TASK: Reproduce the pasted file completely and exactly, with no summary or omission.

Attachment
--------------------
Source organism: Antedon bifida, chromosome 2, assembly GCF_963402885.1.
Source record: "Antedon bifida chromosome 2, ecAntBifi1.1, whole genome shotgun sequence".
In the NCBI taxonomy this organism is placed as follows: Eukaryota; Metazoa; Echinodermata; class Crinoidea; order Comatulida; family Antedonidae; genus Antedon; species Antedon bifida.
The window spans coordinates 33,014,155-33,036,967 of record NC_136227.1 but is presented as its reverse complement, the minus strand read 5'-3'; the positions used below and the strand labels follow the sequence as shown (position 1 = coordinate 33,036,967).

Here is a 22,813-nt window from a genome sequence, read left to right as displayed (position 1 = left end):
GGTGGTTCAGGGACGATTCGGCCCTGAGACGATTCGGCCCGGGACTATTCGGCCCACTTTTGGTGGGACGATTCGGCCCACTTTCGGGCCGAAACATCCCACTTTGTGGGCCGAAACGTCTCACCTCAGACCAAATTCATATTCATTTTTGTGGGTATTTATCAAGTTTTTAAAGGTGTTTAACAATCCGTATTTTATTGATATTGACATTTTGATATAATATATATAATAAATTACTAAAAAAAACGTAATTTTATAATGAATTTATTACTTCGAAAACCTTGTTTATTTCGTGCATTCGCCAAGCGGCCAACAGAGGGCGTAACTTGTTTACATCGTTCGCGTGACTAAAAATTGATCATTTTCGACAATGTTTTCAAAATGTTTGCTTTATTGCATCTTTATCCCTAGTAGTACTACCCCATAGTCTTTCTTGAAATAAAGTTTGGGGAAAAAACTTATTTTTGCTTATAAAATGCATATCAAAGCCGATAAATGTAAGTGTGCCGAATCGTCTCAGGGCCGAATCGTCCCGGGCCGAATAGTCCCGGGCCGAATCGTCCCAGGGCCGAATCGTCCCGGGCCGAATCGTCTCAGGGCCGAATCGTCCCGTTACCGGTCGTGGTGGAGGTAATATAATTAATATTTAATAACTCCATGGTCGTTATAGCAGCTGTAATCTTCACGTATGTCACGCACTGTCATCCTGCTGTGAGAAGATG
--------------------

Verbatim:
Source organism: Antedon bifida, chromosome 2, assembly GCF_963402885.1.
Source record: "Antedon bifida chromosome 2, ecAntBifi1.1, whole genome shotgun sequence".
In the NCBI taxonomy this organism is placed as follows: Eukaryota; Metazoa; Echinodermata; class Crinoidea; order Comatulida; family Antedonidae; genus Antedon; species Antedon bifida.
The window spans coordinates 33,014,155-33,036,967 of record NC_136227.1 but is presented as its reverse complement, the minus strand read 5'-3'; the positions used below and the strand labels follow the sequence as shown (position 1 = coordinate 33,036,967).

Here is a 22,813-nt window from a genome sequence, read left to right as displayed (position 1 = left end):
GGTGGTTCAGGGACGATTCGGCCCTGAGACGATTCGGCCCGGGACTATTCGGCCCACTTTTGGTGGGACGATTCGGCCCACTTTCGGGCCGAAACATCCCACTTTGTGGGCCGAAACGTCTCACCTCAGACCAAATTCATATTCATTTTTGTGGGTATTTATCAAGTTTTTAAAGGTGTTTAACAATCCGTATTTTATTGATATTGACATTTTGATATAATATATATAATAAATTACTAAAAAAAACGTAATTTTATAATGAATTTATTACTTCGAAAACCTTGTTTATTTCGTGCATTCGCCAAGCGGCCAACAGAGGGCGTAACTTGTTTACATCGTTCGCGTGACTAAAAATTGATCATTTTCGACAATGTTTTCAAAATGTTTGCTTTATTGCATCTTTATCCCTAGTAGTACTACCCCATAGTCTTTCTTGAAATAAAGTTTGGGGAAAAAACTTATTTTTGCTTATAAAATGCATATCAAAGCCGATAAATGTAAGTGTGCCGAATCGTCTCAGGGCCGAATCGTCCCGGGCCGAATAGTCCCGGGCCGAATCGTCCCAGGGCCGAATCGTCCCGGGCCGAATCGTCTCAGGGCCGAATCGTCCCGTTACCGGTCGTGGTGGAGGTAATATAATTAATATTTAATAACTCCATGGTCGTTATAGCAGCTGTAATCTTCACGTATGTCACGCACTGTCATCCTGCTGTGAGAAGATG